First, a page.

MR. JUSTICE BURTON delivered the opinion of the Court.
The question before us is whether the accused, who is under a sentence of death, imposed by a Pennsylvania court and jury for murder committed during the course of an armed robbery, was tried under such prejudicial circumstances and improper influences that he was denied the due process of law guaranteed by the Fourteenth Amendment to the Constitution of the United States. The charges in this federal habeas corpus proceeding are that an atmosphere of hysteria and prejudice prevailed at the state trial, including the prejudicial conduct and frequent presence in the courtroom of another judge of the same court, who recently had presided over a trial of two associates of petitioner and which had resulted in a like conviction and sentence for the murder committed. For the reasons hereafter stated, we agree with the considered judgments of the state court, Pennsylvania ex rel. Darcy v. Claudy, 367 Pa. 130, 79 A.2d 785; the Federal District Court, 130 F.Supp. 270; and the Court of Appeals, 224 F.2d 504; holding that the accused was not denied due process of law.
Late on December 22, 1947, petitioner Darcy and three associates, Foster, Zeitz and Capone, armed with revolvers, held up a tavern in Feasterville, near Doylestown, Bucks County, Pennsylvania.
On January 5, 1948, petitioner and his three companions were brought to Bucks County, charged with the murder of William Kelly and committed, without bail, to await action by the grand jury. On February 10, all four being present and all but one being represented by counsel of his own choice, they were severally indicted for murder. The District Attorney moved for a continuance because Foster was without counsel, and because one prosecution witness was in a critical condition from the wound received at the time of the robbery. The continuance was granted. On March 1, counsel for petitioner and Capone moved for a severance and separate trials. Judge Keller of the nisi prius or trial court (Court of Oyer and Terminer and General Jail Delivery of Bucks County) suggested the advisability of a combination trial, but granted the motions when counsel insisted on their right to them. On March 3, Judge Boyer, of the same court, appointed two local attorneys to represent Foster.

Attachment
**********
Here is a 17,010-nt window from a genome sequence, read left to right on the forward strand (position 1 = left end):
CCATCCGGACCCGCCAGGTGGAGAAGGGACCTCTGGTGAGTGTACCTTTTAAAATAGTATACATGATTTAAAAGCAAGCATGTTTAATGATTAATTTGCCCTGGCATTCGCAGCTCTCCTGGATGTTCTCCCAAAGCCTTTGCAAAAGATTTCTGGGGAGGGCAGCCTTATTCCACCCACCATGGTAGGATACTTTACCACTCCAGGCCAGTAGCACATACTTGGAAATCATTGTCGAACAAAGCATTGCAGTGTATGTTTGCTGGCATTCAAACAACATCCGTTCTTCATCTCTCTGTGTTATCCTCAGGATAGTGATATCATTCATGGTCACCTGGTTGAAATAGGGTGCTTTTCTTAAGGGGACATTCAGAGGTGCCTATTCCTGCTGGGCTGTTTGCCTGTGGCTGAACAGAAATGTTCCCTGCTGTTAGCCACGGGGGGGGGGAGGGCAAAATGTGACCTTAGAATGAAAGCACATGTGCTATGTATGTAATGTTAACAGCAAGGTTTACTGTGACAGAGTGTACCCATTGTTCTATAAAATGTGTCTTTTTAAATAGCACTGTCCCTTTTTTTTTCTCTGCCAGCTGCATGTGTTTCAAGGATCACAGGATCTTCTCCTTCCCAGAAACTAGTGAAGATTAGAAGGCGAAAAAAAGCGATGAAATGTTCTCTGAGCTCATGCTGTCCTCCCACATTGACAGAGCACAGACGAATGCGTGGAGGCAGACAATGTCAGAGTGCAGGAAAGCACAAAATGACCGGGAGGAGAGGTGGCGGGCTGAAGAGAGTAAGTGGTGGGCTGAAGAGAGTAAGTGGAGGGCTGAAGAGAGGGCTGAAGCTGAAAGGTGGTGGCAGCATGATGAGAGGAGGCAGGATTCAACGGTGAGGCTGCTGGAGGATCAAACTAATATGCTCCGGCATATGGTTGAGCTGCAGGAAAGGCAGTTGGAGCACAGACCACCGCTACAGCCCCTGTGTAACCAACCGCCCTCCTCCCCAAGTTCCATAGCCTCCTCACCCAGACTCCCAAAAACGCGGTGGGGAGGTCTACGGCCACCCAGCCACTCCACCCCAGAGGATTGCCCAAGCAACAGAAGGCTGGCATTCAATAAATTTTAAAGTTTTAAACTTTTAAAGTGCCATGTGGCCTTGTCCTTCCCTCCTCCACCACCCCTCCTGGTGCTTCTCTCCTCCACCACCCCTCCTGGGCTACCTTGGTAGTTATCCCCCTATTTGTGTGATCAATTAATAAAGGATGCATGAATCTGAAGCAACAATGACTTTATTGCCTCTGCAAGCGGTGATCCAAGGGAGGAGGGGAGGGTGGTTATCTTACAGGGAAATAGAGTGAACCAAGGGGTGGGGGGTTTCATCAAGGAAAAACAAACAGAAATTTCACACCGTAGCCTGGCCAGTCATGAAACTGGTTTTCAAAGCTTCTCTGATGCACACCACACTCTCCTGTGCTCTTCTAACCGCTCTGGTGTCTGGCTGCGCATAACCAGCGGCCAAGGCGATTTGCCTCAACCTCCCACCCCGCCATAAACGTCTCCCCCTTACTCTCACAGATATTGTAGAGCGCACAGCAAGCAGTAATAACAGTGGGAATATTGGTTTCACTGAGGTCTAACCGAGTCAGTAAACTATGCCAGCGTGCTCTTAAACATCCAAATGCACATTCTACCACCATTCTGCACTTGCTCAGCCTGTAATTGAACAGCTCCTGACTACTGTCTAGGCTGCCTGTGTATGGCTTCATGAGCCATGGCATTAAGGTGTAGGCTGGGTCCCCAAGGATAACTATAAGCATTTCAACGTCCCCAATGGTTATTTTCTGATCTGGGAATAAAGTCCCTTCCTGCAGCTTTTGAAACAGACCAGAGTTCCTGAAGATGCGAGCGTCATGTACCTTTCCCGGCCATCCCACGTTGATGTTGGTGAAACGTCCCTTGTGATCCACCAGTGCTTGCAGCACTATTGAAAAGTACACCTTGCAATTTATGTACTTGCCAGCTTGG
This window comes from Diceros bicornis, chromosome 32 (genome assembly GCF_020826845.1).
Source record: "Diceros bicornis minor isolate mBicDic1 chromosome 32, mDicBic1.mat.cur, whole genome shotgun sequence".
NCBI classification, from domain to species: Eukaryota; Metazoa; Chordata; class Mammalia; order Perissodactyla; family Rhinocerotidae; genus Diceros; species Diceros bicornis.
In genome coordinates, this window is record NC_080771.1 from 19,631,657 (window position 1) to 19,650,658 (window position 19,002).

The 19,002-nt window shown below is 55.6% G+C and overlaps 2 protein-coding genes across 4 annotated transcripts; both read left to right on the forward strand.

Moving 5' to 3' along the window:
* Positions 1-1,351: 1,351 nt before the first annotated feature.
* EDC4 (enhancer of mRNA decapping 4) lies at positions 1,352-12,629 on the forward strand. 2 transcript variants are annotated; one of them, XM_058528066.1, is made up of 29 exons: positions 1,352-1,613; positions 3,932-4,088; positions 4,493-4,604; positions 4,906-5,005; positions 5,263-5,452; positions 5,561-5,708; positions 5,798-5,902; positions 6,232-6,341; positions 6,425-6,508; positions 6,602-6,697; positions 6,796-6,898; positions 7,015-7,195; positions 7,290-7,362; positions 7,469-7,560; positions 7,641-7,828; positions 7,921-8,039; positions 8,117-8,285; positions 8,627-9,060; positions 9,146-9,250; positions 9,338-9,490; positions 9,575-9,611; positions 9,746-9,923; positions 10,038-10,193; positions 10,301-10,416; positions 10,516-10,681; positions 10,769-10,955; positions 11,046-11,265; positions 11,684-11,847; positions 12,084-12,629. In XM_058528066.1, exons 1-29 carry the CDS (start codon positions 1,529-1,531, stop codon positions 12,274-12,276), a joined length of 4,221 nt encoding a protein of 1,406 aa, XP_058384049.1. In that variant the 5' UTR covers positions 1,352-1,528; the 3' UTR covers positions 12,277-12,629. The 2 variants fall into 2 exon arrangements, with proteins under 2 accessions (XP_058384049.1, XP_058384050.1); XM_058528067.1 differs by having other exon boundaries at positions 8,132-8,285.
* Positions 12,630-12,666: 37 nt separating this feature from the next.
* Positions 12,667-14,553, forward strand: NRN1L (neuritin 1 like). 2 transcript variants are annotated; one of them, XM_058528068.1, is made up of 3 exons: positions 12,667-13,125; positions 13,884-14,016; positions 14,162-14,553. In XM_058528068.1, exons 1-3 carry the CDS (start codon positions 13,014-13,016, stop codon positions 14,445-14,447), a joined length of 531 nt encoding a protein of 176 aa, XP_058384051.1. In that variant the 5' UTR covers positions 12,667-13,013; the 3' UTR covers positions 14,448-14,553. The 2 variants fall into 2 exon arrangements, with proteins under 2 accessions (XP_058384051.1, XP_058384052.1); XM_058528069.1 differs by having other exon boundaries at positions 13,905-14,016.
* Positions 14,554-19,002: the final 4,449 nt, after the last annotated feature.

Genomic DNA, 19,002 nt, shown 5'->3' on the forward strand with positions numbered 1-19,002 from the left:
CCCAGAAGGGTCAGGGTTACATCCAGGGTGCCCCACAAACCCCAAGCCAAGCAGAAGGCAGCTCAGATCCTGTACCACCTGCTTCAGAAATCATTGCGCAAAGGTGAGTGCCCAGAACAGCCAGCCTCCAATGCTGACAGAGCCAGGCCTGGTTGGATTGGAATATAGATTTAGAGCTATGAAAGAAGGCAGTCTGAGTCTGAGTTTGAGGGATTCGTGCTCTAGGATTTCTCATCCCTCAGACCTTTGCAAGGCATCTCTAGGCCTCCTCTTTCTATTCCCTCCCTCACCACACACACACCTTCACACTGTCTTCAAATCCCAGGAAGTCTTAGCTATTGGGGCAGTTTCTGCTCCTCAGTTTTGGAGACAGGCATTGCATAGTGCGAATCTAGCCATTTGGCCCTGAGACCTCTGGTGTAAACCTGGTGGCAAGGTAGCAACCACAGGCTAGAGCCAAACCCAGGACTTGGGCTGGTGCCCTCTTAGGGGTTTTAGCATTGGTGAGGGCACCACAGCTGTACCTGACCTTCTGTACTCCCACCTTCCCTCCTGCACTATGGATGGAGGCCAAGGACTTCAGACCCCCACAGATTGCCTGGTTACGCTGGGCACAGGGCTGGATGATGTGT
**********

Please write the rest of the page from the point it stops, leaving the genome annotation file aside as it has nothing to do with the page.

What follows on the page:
In March, defense counsel were advised that the Foster-Zeitz case would be called first, petitioner's case the following week, and then Capone's case.
At no time during either the Foster-Zeitz trial or petitioner's trial was the courtroom filled to capacity and at no time was there any need for the court to call for order. No outbursts, disturbances or untoward incidents occurred in the courtroom or elsewhere in the county.
In Pennsylvania, the jury fixes the penalty for murder in the first degree.
A few moments earlier, Judge Keller, in discharging the remainder of the May 24 panel, had, in the same courtroom, commended them for their satisfactory verdicts, the last one of which had been an acquittal on a charge of rape.
On Monday, June 7, petitioner's trial began. The court opened at 10 a.m., with both Judge Boyer and Judge Keller presiding. As usual, miscellaneous business, unrelated to the impending trial, was first disposed of by the court. Petitioner was then arraigned. He pleaded not guilty and, upon Judge Keller's direction, the selection of the jury was commenced. At various times during petitioner's trial, although it was presided over by Judge Keller, Judge Boyer was in attendance, sitting either on the bench with Judge Keller or in the courtroom within the enclosure reserved for attorneys, the parties and the press. In this connection, the Federal District Court found that—
On Monday, June 14, petitioner's case went to the jury. It returned a verdict of guilty and fixed the penalty at death. The subsequent proceedings in this case, extending